Swarm Saga

This post could have so many different titles:  Beekeeping for Dummies (we’re the dummies.)  Late Summer Swarm.  Not Your Typical Swarm Shake.  She was a good queen, and we lost her.

But I guess I better start at the beginning….

Tuesday morning Keats looked out the window and announced that there was a “bug tornado” outside.  Jonny took one look and yelled something along the lines of, “Oh Crap! Those are our bees!”

We stepped outside and sure enough we were met with the sound of thousands of buzzing bees, as one of our hives had just sent out a swarm. “Whyyyyyyyyyyyy?”

Well, I’ll tell you why we think it happened.  We gave both of our hives a good look through, checking out every single frame in every single super a few weeks ago.  One of our hives, Candleford, had lots of capped honey.  Our other hive, Lark Rise, had nearly nothing, although there was an abundance of capped brood, meaning that lots and lots of new bees would be emerging soon.  There was no nectar flow going on, and we determined that we better feed them.  So we did.  So they swarmed. That’s the short version I guess.  Now I’ll give you the long version of what ensued over the two days following the exit of the swarm.  There will be photos and video.  These videos will not be flattering, but we are willing to humble ourselves in order to give you a laugh, because that’s the fun thing to do.

The swarm settled as high as they could in a black walnut tree.  They were probably about forty feet up.

After a few minutes of looking up at them and shaking our heads, we decided to go through the hive that we suspected had sent out the swarm, and confirm our suspicions.


Our suspicions were confirmed.  The swarm originated from Lark Rise.  There were swarm cells throughout the hive.  (Here’s a nice little video explaining what swarm cells are.)

The bee above the text is feeding a larva that will eventually become a queen.

Only one queen will end up ruling this hive.  She will kill the others that emerge.  We saw about a dozen swarm cells, with queens being raised in many of them.

Later, at the park, Jonny listened to Larkspur excitedly explaining all about swarming and swarm cells to another little girl.  So cute.  She’s our little beekeeper.

At this point, we had to say goodbye to the bees for the day.  There was a violin lesson followed by baseball practice.  By the time everyone was home again, it was too dark to fool with the swarm.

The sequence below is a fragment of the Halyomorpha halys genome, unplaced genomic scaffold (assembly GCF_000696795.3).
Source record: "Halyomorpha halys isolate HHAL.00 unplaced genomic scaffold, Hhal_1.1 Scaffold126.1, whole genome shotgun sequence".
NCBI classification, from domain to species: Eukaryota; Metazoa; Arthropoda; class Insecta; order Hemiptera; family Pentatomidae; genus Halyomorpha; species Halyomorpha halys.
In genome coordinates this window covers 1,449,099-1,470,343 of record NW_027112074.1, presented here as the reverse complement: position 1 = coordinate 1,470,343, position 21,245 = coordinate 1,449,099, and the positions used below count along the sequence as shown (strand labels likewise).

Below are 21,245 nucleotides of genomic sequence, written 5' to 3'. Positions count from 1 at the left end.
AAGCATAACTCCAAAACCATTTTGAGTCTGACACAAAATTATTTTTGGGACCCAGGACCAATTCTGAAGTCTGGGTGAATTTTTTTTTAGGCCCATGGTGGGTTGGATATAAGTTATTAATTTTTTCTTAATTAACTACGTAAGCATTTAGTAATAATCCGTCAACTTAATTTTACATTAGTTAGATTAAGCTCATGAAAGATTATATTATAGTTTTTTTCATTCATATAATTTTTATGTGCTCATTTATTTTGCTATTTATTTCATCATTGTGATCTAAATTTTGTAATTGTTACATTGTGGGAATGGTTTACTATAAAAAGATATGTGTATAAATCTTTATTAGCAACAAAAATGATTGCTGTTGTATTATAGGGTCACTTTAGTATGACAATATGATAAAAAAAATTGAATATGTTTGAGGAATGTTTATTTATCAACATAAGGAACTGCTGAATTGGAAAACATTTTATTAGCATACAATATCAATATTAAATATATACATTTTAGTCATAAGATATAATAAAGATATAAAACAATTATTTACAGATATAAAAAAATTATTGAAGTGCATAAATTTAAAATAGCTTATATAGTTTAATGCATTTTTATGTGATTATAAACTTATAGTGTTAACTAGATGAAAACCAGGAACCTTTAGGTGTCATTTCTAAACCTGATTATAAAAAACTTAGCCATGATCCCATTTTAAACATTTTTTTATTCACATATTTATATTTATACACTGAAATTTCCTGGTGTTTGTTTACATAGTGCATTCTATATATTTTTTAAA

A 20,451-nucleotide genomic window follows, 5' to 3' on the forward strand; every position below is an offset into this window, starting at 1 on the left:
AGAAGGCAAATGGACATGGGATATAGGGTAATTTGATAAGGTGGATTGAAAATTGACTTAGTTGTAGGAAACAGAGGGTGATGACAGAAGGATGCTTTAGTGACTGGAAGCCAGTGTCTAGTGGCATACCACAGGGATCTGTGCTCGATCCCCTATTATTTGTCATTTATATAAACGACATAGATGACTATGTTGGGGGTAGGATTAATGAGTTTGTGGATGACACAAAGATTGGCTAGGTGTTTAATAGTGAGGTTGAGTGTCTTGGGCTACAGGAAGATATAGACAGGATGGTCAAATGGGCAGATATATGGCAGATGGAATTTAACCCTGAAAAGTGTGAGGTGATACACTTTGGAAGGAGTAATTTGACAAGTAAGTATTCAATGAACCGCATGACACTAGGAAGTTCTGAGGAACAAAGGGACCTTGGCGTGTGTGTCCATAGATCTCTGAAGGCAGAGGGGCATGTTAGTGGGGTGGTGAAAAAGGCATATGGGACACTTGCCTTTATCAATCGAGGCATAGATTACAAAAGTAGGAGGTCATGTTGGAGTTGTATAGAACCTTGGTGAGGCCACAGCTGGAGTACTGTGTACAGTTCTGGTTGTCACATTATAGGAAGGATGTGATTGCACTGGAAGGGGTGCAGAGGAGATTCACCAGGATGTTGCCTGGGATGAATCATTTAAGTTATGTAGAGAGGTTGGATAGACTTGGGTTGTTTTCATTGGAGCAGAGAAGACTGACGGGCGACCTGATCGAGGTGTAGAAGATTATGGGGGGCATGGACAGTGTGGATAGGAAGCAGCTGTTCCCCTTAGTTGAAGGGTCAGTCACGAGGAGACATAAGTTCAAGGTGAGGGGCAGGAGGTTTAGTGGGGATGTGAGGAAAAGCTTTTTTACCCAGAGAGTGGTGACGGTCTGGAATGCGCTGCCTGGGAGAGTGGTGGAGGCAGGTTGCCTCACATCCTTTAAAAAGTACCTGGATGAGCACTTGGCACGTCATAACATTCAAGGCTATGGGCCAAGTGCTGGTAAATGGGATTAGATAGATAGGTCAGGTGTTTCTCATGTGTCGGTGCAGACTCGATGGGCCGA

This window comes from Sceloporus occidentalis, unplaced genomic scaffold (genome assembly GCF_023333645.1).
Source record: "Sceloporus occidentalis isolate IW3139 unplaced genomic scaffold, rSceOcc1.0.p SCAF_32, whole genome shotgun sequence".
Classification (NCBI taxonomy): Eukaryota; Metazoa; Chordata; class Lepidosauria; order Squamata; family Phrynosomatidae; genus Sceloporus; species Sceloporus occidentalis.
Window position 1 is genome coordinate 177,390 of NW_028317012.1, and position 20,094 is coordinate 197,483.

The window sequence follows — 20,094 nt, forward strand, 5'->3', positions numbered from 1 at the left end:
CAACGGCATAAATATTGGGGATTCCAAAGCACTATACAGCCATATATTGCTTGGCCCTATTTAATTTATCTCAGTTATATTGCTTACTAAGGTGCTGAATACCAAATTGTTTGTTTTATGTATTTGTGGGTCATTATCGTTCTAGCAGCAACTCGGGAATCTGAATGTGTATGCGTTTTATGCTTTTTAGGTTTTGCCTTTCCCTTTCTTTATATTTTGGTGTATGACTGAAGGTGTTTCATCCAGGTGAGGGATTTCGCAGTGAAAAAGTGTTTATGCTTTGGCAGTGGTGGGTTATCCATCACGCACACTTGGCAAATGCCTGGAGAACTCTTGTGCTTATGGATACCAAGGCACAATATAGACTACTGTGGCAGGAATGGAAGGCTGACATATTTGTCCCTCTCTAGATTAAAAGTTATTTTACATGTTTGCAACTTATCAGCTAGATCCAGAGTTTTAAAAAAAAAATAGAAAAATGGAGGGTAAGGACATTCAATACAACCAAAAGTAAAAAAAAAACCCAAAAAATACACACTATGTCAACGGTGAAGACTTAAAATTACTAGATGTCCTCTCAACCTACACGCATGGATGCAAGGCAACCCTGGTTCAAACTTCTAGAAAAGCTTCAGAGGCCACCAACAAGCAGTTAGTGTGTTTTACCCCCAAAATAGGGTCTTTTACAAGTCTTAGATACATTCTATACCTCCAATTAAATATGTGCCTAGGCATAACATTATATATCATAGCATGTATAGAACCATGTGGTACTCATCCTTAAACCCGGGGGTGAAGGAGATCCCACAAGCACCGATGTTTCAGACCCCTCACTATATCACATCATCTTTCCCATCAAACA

The next day, Jonny used duck tape to attach a baseball to some rope in order to catch the branches surrounding the swarm and attempt to shake them down.

He prepared a super to “catch” the bees.

We positioned this sheet and the super underneath the swarm.  The bees are supposed to land on and around the super when they are shaken down.  The hope is that the queen will be shaken down and end up in the super (maybe with our help,) luring the other bees in the swarm to join her there.  If everything goes well, the bees will make themselves at home.

Everything is in place.  It’s time to shake.  Keep in mind that swarms are gentle.  They have nothing to defend, and therefore rarely have reason to sting.

(Do I really laugh like that? I guess so.)
I’m not sure why we thought that Jonny would be able to properly shake a swarm on a giant branch forty feet up in a tree.  I’m not sure why we thought it would work the same way that it does when swarms get shaken from only a few feet up. I’m not sure what we were thinking at all.  Well, I guess we were just doing all we knew to do.  Those bees were on a branch so thick that Jonny couldn’t really even give it a good shake, especially given that he could only hook the surrounding smaller branches with his rope.  The shaking he did just created a big cloud of bees.

The kids got out of the way for the next shake attempt, not wanting the bees to land all over them.

So, the whole swarm shake thing didn’t really work out for us.  The branch was just too high and too thick.